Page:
I love board games. I love beer. I’m not the only person with these interests, I knew, so from the inception of the idea for My Embeered Life I knew I wanted to feature games heavily.
I’ve wanted to play Risk Legacy for a while, but lacked the opportunity. It’s not the Risk you’ve all played: for one it doesn’t take three hours to play, but its main selling point is that it actually has a 15 game campaign wherein the world and rules change as you go. The 15th game will be far, far different from the first, and our game will not be the same as your game at the end.
Obviously this means you need to play it with the same group for all 15 games. My path was clear: assemble a group of four other beer lovers and go to war.
The Associate Editor for Buffalo Spree, Julia has been writing about beer for five years (not counting the “Ode to Pizza Plant” she wrote in ninth grade). Also known as the “NY Wine Wench,” Julia has written for the New York Cork Report and the Great Lakes Brewing News. She once baked us cookies.
Digits of pi memorized: 4
Your handsome, intelligent, witty author. Excited to finally have an outlet for all of his dumb ideas. In trying to overcome his abuse of comma splices he seems to have delved into the world of sentence fragments.
Favorite Nicolas Cage movie: The Wicker Man, and I’ve only seen the highlight reel
An avid homebrewer, Justin’s philosophy is that if it’s not Belgian it doesn’t matter. In addition to working in the draft beer dispensing field, he’s also an administrator of BoardGameGeek.com, guaranteeing that Dan will let him win because he spends too much time on the site to get banned.
Favorite logical fallacy: The appeal to probability (“There should be no math in Diplomacy”)
Matt currently spends his days as a biologist, which puts him on the life path of “probable future Spider Man villain.” To escape this fate, Matt and his business partner Corey Catalano have started Big Ditch Brewing Company, the next brewery set to open in Buffalo.
Best color with a name longer than eight letters: Periwinkle
One half of the A.P.E.S. homebrewing duo, Alex’s tendrils have crept into every facet of the Buffalo beer scene. The current president of the Niagara Association and member of the Sultans of Swig, if you’re fermenting barley in the city he wants to know about it.
Song he’s most embarrassed to admit he likes: Anything by the Spin Doctors
My idea for the evenings was to have everyone bring a beer that we share while playing. There would be a theme, or at least a style, for each night.
The initial theme was: “A beer you’d go to war for.”
In practice, it appears none of us are drunkards as we barely got through one person’s beer.
Alex makes a good point: if he would go to war over any beer, shouldn’t it be his own? He brought bottles of three different beers he had made: a pale ale, a saison and a Flanders red.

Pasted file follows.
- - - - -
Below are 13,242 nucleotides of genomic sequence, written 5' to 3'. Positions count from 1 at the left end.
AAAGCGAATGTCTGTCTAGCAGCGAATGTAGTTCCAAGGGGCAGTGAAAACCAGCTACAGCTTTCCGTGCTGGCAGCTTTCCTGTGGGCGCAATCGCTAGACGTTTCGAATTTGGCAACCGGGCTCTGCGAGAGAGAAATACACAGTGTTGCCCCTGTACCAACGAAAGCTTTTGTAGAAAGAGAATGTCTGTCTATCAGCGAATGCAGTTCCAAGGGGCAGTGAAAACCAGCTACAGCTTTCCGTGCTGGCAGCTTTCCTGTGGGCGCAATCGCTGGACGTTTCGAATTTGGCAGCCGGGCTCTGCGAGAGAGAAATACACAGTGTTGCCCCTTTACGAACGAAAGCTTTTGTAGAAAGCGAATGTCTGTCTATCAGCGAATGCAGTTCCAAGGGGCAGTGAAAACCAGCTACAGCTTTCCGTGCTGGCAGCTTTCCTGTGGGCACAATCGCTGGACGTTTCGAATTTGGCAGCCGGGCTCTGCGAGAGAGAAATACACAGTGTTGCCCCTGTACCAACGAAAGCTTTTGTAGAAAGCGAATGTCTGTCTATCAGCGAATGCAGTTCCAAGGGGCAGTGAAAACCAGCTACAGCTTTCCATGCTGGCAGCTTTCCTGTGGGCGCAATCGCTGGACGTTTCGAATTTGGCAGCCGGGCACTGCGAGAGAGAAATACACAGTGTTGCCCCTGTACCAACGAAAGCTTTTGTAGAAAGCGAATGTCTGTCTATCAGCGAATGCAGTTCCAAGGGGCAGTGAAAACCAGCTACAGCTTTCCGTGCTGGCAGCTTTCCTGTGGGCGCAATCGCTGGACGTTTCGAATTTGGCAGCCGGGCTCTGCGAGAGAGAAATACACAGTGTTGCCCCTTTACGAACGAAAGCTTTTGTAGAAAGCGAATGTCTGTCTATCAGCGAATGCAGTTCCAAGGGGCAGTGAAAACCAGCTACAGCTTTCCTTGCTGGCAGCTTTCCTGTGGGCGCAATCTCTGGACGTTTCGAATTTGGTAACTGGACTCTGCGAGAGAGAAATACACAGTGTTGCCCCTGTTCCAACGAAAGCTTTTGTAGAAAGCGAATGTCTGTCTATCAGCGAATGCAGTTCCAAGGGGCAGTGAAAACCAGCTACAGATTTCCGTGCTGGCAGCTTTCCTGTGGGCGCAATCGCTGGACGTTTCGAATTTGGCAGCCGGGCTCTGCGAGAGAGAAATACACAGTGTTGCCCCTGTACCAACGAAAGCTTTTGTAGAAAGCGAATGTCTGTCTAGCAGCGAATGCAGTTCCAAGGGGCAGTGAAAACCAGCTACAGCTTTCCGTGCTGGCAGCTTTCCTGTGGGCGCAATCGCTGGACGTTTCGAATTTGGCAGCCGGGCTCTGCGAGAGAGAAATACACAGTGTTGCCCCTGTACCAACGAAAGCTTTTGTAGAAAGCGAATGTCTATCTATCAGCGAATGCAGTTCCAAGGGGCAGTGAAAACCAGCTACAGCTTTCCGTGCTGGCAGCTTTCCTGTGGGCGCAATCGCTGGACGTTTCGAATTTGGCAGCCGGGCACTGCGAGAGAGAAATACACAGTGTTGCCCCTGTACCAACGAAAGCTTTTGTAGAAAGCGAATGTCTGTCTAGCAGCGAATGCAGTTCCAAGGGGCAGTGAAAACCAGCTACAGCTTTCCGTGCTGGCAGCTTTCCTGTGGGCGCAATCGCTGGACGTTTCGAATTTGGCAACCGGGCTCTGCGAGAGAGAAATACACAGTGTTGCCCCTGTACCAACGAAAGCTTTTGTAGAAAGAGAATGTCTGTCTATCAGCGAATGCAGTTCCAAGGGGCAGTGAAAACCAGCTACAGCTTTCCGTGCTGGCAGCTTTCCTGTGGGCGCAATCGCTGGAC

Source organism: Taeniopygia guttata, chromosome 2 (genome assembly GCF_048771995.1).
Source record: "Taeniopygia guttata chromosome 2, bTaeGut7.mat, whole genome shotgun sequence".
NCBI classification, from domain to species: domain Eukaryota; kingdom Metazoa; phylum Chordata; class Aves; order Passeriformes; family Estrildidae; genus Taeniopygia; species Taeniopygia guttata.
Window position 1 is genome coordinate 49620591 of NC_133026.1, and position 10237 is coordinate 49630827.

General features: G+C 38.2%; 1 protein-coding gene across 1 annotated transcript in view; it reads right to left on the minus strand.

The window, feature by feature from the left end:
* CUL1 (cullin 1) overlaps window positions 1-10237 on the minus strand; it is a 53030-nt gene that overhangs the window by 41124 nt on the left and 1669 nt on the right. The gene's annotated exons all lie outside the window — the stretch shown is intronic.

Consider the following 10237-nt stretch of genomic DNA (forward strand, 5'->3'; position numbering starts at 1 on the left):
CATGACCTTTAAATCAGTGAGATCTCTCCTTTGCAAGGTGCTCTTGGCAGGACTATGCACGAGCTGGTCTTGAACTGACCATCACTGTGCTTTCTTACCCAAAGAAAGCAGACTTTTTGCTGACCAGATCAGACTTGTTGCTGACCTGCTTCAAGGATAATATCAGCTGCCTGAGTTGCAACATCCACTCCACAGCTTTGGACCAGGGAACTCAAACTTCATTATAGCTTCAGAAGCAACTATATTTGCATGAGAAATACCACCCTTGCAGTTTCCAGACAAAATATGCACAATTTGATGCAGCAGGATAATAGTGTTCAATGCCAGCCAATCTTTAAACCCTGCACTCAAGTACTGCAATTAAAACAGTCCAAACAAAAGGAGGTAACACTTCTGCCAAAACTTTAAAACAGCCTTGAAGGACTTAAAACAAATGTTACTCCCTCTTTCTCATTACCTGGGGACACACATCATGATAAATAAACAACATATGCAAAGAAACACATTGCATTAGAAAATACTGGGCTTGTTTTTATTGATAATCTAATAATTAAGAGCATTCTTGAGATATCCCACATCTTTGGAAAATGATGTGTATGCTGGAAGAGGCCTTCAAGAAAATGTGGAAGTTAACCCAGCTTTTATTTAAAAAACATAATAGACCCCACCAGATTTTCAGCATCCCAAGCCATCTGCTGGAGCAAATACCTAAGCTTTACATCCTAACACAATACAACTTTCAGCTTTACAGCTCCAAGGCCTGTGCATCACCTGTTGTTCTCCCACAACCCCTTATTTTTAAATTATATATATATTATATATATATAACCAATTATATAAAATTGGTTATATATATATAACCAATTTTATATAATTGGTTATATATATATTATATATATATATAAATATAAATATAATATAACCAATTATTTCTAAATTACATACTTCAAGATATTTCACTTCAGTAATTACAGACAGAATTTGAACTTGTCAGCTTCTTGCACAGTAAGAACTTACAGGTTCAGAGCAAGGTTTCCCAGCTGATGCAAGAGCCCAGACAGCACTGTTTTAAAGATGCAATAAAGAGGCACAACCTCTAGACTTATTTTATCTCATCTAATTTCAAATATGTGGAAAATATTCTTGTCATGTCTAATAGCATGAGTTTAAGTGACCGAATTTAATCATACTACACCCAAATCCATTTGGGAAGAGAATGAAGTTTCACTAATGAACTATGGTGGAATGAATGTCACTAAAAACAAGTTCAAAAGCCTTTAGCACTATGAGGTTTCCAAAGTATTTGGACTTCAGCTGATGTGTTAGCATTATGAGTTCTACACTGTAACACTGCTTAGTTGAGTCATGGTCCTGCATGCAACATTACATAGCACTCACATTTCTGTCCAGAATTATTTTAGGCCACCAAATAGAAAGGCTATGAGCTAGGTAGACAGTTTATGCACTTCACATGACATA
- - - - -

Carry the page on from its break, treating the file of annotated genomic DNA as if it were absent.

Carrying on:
They were all excellent (shortly after I met Alex his pale ale took the gold medal in the Amber Waves of Grain homebrewing competition), but the runaway favorite was the Flanders red, which was part of a group brew and barrel aging project that also included CBW’s Rudy and Ethan.
If he would like to go to war with that beer next game I certainly wouldn’t mind.
Matt: Lagunitas Sucks
We only opened one bottle of the six pack he brought, and it was at the end of the night so we didn’t get a chance to go into why he chose this beer.
We’ll start with it next game and go into it more then, but obviously it’s a great choice, and one I’d suspect most if not all of you have had.
The rest of us: beers of mystery
You’ll find out in two weeks!
The Game (1/15)
From the start there was plenty of the requisite trash talking.
Between initially just hanging out and talking beer, taking pictures (they’ve made a grave mistake, indulging my silliness) and doing the initial setup we only played one game. In the future my plan is to play two games per night, as they should take 30-90 minutes each.
The game’s rules are similar to the original game but tweaked slightly in a few ways that I really like. You still earn a card after defeating an enemy in a turn, but rather than drawing a random card you can choose from either one of four territory cards if you currently control it, or otherwise a generic one coin card. Each territory card is worth one or more coins, and coins can be spent (rather than sets turned in) to purchase more troops. We first added 15 coins to cards, making them more valuable and, therefore, more desirable to go to battle over.
Well, sort of. I added a second coin to Western Europe and nobody ever controlled it during the game. But there are 14 more games to play.
Another change is that, rather than spread out across every territory at the start, we each have a HQ that we place along with eight troops on one country. On the first few turns we all earn the base number of troops and expand into adjacent territories as though we were “capturing” them from nobody. I like this change.
I went first, choosing the offensive faction the Enclave of the Bear. Of the two initial abilities, I went with the one that lets me immediately destroy all enemy troops if I roll three dice and get an unmodified three of a kind (the one you don’t choose is ripped up). I placed my HQ in Western Australia (as you do) and expanded to control the entire continent.